Honfleur and it’s weekly Saturday market are always a must when we visit Normandy, just as a long lunch at Le Corsaire is before the journey back to the cottage.
Le Corsaire is a rather traditional French restaurant in the centre of the port town. It is a short distance away from the main harbour which, although perfect for people watching and the ideal place to ‘be seen’, the food invariably lacks quality and is severely overpriced. This is not the case at Le Corsaire.
My family and I must have been coming to Le Corsaire for 10+ years on our visits to Honfleur. The staff, menu and decor remain much the same however, this is what makes the place so charming! Their service is good and it is a great place to sit outside if you are blessed with a sunny day so that you can listen to the clarinet player in the square (who also must have been doing the same route for 10+ years!!). A warning, it does get very busy so booking is essential. The restaurant also, like many traditional restaurants in the area, serves food at specific times rather than all day so try not to get caught out otherwise you will miss out on a truly lovely meal.
As with the majority of French restaurants, there are set menus which vary in price. The four of us, my Mom, Dad, Neil and I, all opted for Le Menu 15,50 E which offered a choice of five starters, four main courses and three desserts. Very good value especially considering the dishes that were on offer.
My Dad, being an avid seafood lover, chose ‘Assiette de Fruits de Mer’ (mixed seafood plate) for a starter. Neil is not quite so much of a seafood lover but due to where we were, he thought he would give it a go. The dish contained quite a selection, oysters, sea snails, prawns and whelks accompanied by seaweed and mayonnaise. Dad, of course, was overjoyed however, Neil did look a little green when the dish was delivered to the table!! I cannot honestly say that they both thoroughly enjoyed it although I think that is because Neil is not a massive fan of seafood rather than the quality of the food!
My Mom and I also chose a seafood option to start, Moules au Creme (Mussels in a shallot, garlic, white wine and cream sauce) for my Mom and Moules Marinere (the same but without cream) for me. The portion was very generous however, I will say that the mussels weren’t as big as normal as they are slightly out of season. They were still delicious thought and the wonderful sauce was mopped up with an abundance of white french bread. Calorific, yes but it certainly was a fantastic gastronomic start to the holiday!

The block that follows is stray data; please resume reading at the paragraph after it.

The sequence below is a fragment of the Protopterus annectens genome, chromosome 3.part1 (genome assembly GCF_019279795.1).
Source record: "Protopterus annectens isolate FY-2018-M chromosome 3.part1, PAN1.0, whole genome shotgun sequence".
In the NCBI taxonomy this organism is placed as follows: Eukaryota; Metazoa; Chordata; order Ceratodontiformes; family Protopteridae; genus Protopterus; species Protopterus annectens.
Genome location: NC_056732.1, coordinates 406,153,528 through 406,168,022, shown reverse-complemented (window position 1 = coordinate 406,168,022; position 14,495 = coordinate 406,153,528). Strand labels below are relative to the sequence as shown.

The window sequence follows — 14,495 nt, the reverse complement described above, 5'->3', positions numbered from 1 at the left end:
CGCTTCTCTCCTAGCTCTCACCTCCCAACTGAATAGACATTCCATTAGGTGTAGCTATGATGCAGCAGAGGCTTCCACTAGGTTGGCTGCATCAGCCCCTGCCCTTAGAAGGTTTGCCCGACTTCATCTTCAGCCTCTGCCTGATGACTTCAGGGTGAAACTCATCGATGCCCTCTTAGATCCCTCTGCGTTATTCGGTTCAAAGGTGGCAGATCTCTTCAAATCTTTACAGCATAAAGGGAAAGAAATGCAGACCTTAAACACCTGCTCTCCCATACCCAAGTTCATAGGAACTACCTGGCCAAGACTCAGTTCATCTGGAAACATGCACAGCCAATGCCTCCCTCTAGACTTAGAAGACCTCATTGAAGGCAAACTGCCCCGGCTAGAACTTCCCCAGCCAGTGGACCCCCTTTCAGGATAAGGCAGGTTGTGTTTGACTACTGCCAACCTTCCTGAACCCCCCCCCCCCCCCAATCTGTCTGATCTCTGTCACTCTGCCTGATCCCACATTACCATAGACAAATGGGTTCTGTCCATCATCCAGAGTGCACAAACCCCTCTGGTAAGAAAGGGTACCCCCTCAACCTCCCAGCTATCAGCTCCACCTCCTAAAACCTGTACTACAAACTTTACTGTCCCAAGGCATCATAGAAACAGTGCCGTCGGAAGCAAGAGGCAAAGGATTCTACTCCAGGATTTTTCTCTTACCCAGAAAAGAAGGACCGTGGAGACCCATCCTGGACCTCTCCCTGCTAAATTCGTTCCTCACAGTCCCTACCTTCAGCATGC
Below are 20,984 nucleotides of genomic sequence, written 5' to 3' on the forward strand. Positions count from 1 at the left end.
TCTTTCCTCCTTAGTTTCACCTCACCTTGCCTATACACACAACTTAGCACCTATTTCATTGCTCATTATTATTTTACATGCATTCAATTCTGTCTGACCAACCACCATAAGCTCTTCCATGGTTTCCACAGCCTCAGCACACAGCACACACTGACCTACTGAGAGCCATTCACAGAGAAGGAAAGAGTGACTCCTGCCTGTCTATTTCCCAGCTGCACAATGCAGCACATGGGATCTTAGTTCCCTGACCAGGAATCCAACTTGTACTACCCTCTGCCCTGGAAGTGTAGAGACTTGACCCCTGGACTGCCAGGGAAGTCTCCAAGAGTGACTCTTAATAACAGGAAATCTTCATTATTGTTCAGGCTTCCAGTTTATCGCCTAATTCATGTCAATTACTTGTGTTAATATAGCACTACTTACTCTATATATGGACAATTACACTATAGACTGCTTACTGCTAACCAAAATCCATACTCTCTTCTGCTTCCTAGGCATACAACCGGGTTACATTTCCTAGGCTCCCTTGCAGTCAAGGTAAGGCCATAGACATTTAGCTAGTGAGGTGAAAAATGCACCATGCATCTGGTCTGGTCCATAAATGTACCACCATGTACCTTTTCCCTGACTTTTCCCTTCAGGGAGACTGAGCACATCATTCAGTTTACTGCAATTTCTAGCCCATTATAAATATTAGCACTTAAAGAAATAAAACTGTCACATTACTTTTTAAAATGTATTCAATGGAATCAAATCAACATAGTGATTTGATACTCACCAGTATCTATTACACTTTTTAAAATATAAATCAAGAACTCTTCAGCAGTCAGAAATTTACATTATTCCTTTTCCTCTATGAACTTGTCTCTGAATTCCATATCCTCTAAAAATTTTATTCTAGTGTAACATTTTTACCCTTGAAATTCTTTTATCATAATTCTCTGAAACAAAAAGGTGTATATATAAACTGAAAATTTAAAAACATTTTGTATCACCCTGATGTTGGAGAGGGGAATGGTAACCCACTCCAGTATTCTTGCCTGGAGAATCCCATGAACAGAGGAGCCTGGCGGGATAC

For the main course, my Mom and I again chose the same dish, 1/2 Coquelet Braise au Calvados (Chicken quarter with Calvados sauce) which came with a large portion of crispy frites (chips). The sauce was really creamy and there was certainly a strong taste of Calvados although it was not overpowering. Also on the plate was a single lettuce leaf; I must admit I would have preferred a bit more salad or veg however, I know that is not the French way. Although it may seem like we simply ate chicken and chips, the sauce added another, more local, dimension to the dish.
Neil opted for seafood that he is more at home with, Saumon a L’Oseille (Salmon with a sorrel sauce). He also chose to have a side of chips – it was the first day of our holiday after all!! He really enjoyed the sauce which had a beautiful lemon flavour. The salmon fillet was also perfectly cooked, flaking easily.
As my Father can never get enough fish, he decided upon Filet de Poissons a la creme (Fillet of fish with a cream sauce). This turned out to be the fish of the day, Cod, which was very meaty and the perfect variety of fish to have with the delicate creamy sauce. My Dad opted to eat most of my Mom’s chips and instead had boiled potatoes and rice. An odd combination perhaps and again a distinct lack of veg however, the sauce did have one or two mushrooms in it!!!
By this stage we were all rather full but who can resist a French dessert? I chose the speciality of the region, Tarte au Poire (Pear Tart) which was served warm. Absolutely lovely, the pastry was nice and buttery and not too thick.
Everyone else opted for the Creme Caramel Maison (Creme Carmel) having seen several other tables opt for this already. Very creamy with just the right about of wobble I am told!
Being in France, it would have been rude not to have a few drinks with lunch. Mom was on the red wine, Neil had local cider and Dad had a beer…I had a lemonade as I was on antibiotics! We all felt the need for a nap on the way home after such a lovely, and typically French, lunch in the sunshine. It really was a wonderful start to our holiday.
And now for a recipe for Moules Mariniere from ‘The Food of France’ (Murdoch Books recipes by Maria Villegas and Sarah Randell).
Half a celery stalk, diced
2 garlic cloves, crushed
410ml white wine
1 bay leaf
2 thyme sprigs
220ml double cream
2 tbsp parsley, chopped
1. Scrub the mussels and remove their beards. Discard any that are open already and don’t close when tapped on a work surface.
2. Melt the butter in a large saucepan. Add the onion, celery and garlic stirring occasionally until softened but not brown.
3. AAdd the wine, bay leaf and thyme and bring to the boil. Add the mussels, cover the pan and summer over a low heat for 2-3 minutes, shaking the pan occasionally.
4. Using a slotted spoon, lift out the mussels as they open putting them in a warm dish. Throw away any mussels that havent opened after 3 minutes.
5. Strain the remaining liquor into a clean saucepan through a sieve. Bring to the boil and allow to bubble for 2 minutes. Add the cream and reheat the sauce being careful to not allow it to boil. Season well.
6. Serve the mussels in bowls with the sauce poured over and parsley sprinkled on top. Ensure there is plenty of bread for dunking!!